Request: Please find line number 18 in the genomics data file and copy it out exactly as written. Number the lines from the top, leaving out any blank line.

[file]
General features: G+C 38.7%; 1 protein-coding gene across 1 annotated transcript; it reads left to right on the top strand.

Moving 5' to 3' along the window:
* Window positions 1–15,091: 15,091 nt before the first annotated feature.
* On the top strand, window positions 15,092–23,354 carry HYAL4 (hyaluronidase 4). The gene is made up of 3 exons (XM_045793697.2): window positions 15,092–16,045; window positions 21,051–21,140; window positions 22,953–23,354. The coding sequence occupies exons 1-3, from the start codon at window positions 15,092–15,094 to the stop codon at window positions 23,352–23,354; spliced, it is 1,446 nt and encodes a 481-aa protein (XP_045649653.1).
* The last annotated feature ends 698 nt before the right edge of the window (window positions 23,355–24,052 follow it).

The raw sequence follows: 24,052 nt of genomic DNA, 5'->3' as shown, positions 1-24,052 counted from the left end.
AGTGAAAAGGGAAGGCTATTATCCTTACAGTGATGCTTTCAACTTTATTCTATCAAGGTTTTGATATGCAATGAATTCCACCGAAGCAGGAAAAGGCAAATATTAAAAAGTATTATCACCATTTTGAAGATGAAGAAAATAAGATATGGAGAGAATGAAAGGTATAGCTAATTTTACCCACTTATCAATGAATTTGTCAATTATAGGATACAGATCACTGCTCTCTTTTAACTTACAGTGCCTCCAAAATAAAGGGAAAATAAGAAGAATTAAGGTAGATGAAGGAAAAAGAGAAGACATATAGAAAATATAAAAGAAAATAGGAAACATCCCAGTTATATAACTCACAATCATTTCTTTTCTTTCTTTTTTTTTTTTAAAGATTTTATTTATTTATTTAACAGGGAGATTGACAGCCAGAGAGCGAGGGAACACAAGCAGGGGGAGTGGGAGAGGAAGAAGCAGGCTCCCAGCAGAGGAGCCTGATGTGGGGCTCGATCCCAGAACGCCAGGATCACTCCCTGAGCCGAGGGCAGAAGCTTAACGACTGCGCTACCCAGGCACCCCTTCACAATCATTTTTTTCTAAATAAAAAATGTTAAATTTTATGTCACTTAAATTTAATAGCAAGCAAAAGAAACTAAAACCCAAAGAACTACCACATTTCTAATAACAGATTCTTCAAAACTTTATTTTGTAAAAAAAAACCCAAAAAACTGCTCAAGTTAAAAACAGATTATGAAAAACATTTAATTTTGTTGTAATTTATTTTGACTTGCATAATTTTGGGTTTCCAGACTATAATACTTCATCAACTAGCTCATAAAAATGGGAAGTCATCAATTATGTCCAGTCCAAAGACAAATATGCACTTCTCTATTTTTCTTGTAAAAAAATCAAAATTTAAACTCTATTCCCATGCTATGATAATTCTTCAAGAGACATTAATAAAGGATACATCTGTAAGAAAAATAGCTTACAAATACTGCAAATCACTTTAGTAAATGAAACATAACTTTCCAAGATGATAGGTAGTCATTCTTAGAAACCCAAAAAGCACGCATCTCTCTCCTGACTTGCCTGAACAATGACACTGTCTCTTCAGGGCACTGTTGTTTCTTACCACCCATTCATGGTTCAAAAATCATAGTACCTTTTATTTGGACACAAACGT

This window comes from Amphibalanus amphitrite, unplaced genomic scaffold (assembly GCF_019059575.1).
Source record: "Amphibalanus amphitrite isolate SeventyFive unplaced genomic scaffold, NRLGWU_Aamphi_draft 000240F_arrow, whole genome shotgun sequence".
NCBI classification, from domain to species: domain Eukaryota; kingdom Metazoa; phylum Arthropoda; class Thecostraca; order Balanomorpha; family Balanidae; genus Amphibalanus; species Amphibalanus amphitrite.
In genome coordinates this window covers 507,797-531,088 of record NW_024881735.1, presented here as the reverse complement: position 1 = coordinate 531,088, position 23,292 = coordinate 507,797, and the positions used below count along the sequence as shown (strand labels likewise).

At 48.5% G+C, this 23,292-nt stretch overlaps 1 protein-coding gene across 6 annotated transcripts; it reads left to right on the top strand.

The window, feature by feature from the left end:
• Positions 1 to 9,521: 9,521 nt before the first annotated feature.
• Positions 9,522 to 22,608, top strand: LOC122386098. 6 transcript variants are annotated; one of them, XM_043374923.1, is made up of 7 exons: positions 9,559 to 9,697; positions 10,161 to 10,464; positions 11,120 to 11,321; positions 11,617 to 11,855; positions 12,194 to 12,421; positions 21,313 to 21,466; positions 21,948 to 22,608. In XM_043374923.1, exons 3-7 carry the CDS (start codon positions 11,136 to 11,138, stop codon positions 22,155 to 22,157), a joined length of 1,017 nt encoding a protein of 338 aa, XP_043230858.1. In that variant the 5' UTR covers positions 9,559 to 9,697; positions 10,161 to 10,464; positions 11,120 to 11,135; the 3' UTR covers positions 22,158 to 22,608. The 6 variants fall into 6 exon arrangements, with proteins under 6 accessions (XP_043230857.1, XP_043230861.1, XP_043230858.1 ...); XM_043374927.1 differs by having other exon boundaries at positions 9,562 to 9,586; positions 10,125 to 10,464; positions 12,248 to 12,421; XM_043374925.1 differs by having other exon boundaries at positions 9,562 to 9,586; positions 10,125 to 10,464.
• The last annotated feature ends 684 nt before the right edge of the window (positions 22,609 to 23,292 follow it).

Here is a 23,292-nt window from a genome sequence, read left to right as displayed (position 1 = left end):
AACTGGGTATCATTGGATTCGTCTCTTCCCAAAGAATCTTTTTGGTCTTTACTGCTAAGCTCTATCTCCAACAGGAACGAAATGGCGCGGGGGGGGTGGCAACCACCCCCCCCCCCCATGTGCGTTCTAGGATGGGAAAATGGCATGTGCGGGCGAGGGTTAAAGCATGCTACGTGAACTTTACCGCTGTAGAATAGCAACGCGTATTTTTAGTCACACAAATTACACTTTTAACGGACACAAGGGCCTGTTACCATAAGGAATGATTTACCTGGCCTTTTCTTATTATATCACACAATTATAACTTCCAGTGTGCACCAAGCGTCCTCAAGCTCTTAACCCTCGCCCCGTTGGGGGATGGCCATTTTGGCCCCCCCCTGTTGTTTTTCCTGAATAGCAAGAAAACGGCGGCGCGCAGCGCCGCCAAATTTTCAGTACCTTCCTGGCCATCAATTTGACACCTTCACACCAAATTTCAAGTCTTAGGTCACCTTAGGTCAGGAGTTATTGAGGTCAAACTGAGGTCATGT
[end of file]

AACTGGGTATCATTGGATTCGTCTCTTCCCAAAGAATCTTTTTGGTCTTTACTGCTAAGCTCTATCTCCAACAGGAACGAAATGGCGCGGGGGGGGTGGCAACCACCCCCCCCCCCCATGTGCGTTCTAGGATGGGAAAATGGCATGTGCGGGCGAGGGTTAAAGCATGCTACGTGAACTTTACCGCTGTAGAATAGCAACGCGTATTTTTAGTCACACAAATTACACTTTTAACGGACACAAGGGCCTGTTACCATAAGGAATGATTTACCTGGCCTTTTCTTATTATATCACACAATTATAACTTCCAGTGTGCACCAAGCGTCCTCAAGCTCTTAACCCTCGCCCCGTTGGGGGATGGCCATTTTGGCCCCCCCCTGTTGTTTTTCCTGAATAGCAAGAAAACGGCGGCGCGCAGCGCCGCCAAATTTTCAGTACCTTCCTGGCCATCAATTTGACACCTTCACACCAAATTTCAAGTCTTAGGTCACCTTAGGTCAGGAGTTATTGAGGTCAAACTGAGGTCATGT